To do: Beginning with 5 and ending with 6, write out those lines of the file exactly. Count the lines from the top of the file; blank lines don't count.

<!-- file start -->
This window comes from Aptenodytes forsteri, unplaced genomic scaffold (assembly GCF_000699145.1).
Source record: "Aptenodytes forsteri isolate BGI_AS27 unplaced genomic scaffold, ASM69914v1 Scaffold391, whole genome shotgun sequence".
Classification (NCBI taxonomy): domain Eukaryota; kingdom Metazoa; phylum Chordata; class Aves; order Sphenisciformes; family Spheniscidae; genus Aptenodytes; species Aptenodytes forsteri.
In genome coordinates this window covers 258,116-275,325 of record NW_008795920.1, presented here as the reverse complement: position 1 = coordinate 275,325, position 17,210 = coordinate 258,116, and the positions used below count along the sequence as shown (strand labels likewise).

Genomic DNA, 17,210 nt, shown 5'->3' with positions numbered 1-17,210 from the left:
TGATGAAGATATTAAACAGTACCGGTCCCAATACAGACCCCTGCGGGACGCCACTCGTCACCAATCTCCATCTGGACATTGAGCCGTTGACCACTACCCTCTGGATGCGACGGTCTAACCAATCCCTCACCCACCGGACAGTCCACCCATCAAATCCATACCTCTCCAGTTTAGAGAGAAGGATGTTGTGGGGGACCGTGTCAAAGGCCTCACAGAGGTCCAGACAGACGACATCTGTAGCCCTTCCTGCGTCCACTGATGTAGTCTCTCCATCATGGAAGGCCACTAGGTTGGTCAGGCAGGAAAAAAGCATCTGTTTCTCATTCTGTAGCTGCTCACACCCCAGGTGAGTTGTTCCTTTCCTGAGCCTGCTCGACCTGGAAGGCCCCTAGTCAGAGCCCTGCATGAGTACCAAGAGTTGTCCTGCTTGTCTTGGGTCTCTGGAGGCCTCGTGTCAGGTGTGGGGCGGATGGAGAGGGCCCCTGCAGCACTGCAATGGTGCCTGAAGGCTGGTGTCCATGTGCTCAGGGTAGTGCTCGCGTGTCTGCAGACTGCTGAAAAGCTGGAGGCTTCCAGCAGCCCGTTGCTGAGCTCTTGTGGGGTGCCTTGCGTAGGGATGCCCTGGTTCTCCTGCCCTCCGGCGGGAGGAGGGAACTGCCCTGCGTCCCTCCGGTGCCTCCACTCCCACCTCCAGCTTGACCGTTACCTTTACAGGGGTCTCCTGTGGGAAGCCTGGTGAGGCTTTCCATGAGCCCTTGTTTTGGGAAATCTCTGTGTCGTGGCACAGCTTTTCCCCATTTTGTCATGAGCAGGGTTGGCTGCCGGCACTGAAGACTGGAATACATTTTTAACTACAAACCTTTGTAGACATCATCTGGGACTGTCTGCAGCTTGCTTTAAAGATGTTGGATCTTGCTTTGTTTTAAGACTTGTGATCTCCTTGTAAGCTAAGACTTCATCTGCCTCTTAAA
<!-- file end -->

Genomic DNA, 17,210 nt, shown 5'->3' with positions numbered 1-17,210 from the left:
TGATGAAGATATTAAACAGTACCGGTCCCAATACAGACCCCTGCGGGACGCCACTCGTCACCAATCTCCATCTGGACATTGAGCCGTTGACCACTACCCTCTGGATGCGACGGTCTAACCAATCCCTCACCCACCGGACAGTCCACCCATCAAATCCATACCTCTCCAGTTTAGAGAGAAGGATGTTGTGGGGGACCGTGTCAAAGGCCTCACAGAGGTCCAGACAGACGACATCTGTAGCCCTTCCTGCGTCCACTGATGTAGTCTCTCCATCATGGAAGGCCACTAGGTTGGTCAGGCAGGAAAAAAGCATCTGTTTCTCATTCTGTAGCTGCTCACACCCCAGGTGAGTTGTTCCTTTCCTGAGCCTGCTCGACCTGGAAGGCCCCTAGTCAGAGCCCTGCATGAGTACCAAGAGTTGTCCTGCTTGTCTTGGGTCTCTGGAGGCCTCGTGTCAGGTGTGGGGCGGATGGAGAGGGCCCCTGCAGCACTGCAATGGTGCCTGAAGGCTGGTGTCCATGTGCTCAGGGTAGTGCTCGCGTGTCTGCAGACTGCTGAAAAGCTGGAGGCTTCCAGCAGCCCGTTGCTGAGCTCTTGTGGGGTGCCTTGCGTAGGGATGCCCTGGTTCTCCTGCCCTCCGGCGGGAGGAGGGAACTGCCCTGCGTCCCTCCGGTGCCTCCACTCCCACCTCCAGCTTGACCGTTACCTTTACAGGGGTCTCCTGTGGGAAGCCTGGTGAGGCTTTCCATGAGCCCTTGTTTTGGGAAATCTCTGTGTCGTGGCACAGCTTTTCCCCATTTTGTCATGAGCAGGGTTGGCTGCCGGCACTGAAGACTGGAATACATTTTTAACTACAAACCTTTGTAGACATCATCTGGGACTGTCTGCAGCTTGCTTTAAAGATGTTGGATCTTGCTTTGTTTTAAGACTTGTGATCTCCTTGTAAGCTAAGACTTCATCTGCCTCTTAAA